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The Correlation between the Virus- and Brain Antigen-Specific B Cell Response in the Blood of Patients with Multiple Sclerosis

Please always quote using this URN: urn:nbn:de:bvb:20-opus-146946
  • There is a largely divergent body of literature regarding the relationship between Epstein-Barr virus (EBV) infection and brain inflammation in multiple sclerosis (MS). Here, we tested MS patients during relapse (n = 11) and in remission (n = 19) in addition to n = 22 healthy controls to study the correlation between the EBV- and brain-specific B cell response in the blood by enzyme-linked immunospot (ELISPOT) and enzyme-linked immunosorbent assay (ELISA). Cytomegalovirus (CMV) was used as a control antigen tested in n = 16 MS patients duringThere is a largely divergent body of literature regarding the relationship between Epstein-Barr virus (EBV) infection and brain inflammation in multiple sclerosis (MS). Here, we tested MS patients during relapse (n = 11) and in remission (n = 19) in addition to n = 22 healthy controls to study the correlation between the EBV- and brain-specific B cell response in the blood by enzyme-linked immunospot (ELISPOT) and enzyme-linked immunosorbent assay (ELISA). Cytomegalovirus (CMV) was used as a control antigen tested in n = 16 MS patients during relapse and in n = 35 patients in remission. Over the course of the study, n = 16 patients were untreated, while n = 33 patients received immunomodulatory therapy. The data show that there was a moderate correlation between the frequencies of EBV- and brain-reactive B cells in MS patients in remission. In addition we could detect a correlation between the B cell response to EBV and disease activity. There was no evidence of an EBV reactivation. Interestingly, there was also a correlation between the frequencies of CMV- and brain-specific B cells in MS patients experiencing an acute relapse and an elevated B cell response to CMV was associated with higher disease activity. The trend remained when excluding seronegative subjects but was non-significant. These data underline that viral infections might impact the immunopathology of MS, but the exact link between the two entities remains subject of controversy.show moreshow less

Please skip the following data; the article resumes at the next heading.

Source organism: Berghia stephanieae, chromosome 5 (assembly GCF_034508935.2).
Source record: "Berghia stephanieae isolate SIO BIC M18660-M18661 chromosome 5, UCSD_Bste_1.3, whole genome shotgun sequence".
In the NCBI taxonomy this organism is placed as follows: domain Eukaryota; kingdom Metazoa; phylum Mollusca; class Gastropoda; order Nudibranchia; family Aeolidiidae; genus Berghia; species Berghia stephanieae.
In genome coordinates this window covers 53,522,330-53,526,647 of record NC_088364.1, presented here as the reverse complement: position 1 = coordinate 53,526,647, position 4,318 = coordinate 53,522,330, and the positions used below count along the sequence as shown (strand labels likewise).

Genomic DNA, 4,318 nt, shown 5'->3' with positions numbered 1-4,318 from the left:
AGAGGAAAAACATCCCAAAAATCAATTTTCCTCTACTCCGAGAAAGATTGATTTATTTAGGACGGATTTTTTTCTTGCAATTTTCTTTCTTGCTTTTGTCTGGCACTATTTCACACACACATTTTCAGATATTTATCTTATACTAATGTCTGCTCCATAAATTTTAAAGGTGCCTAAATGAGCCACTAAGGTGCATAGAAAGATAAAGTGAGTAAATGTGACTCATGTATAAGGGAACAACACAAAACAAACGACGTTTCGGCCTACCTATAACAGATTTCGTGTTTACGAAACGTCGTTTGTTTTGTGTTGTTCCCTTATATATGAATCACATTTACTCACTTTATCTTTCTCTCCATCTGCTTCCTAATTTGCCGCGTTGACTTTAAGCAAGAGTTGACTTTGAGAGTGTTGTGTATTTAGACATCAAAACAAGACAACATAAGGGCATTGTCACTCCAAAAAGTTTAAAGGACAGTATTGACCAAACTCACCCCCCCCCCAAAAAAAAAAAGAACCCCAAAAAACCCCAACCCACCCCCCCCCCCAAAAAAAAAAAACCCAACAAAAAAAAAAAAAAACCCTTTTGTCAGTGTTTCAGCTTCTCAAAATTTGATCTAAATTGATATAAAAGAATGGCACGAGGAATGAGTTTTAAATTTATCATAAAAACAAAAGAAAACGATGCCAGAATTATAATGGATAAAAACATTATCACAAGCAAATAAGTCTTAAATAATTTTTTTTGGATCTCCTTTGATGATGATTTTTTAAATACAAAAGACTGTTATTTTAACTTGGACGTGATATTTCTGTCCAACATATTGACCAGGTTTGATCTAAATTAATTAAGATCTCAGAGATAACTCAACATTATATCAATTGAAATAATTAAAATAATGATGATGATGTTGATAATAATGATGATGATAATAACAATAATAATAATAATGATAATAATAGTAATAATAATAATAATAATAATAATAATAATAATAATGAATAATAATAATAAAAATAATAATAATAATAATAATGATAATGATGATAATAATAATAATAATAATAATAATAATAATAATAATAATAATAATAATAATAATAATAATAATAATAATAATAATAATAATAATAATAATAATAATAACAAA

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Metadaten
Author: Marie Wunsch, Christopher Hohmann, Bianca Milles, Christina Rostermund, Paul V. Lehmann, Michael Schroeter, Antonios Bayas, Jochen Ulzheimer, Mathias Mäurer, Süleyman Ergün, Stefanie Kuerten
URN:urn:nbn:de:bvb:20-opus-146946
Document Type:Journal article
Faculties:Medizinische Fakultät / Institut für Anatomie und Zellbiologie
Language:English
Parent Title (English):Viruses
Year of Completion:2016
Volume:8
Issue:4
Pagenumber:105
Source:Viruses 2016, 8, 105; doi:10.3390/v8040105
DOI:https://doi.org/10.3390/v8040105
Dewey Decimal Classification:6 Technik, Medizin, angewandte Wissenschaften / 61 Medizin und Gesundheit / 616 Krankheiten
Tag:B cells; CMV; EBV; ELISPOT; MS
Release Date:2017/05/05
Collections:Open-Access-Publikationsfonds / Förderzeitraum 2016
Licence (German):License LogoCC BY: Creative-Commons-Lizenz: Namensnennung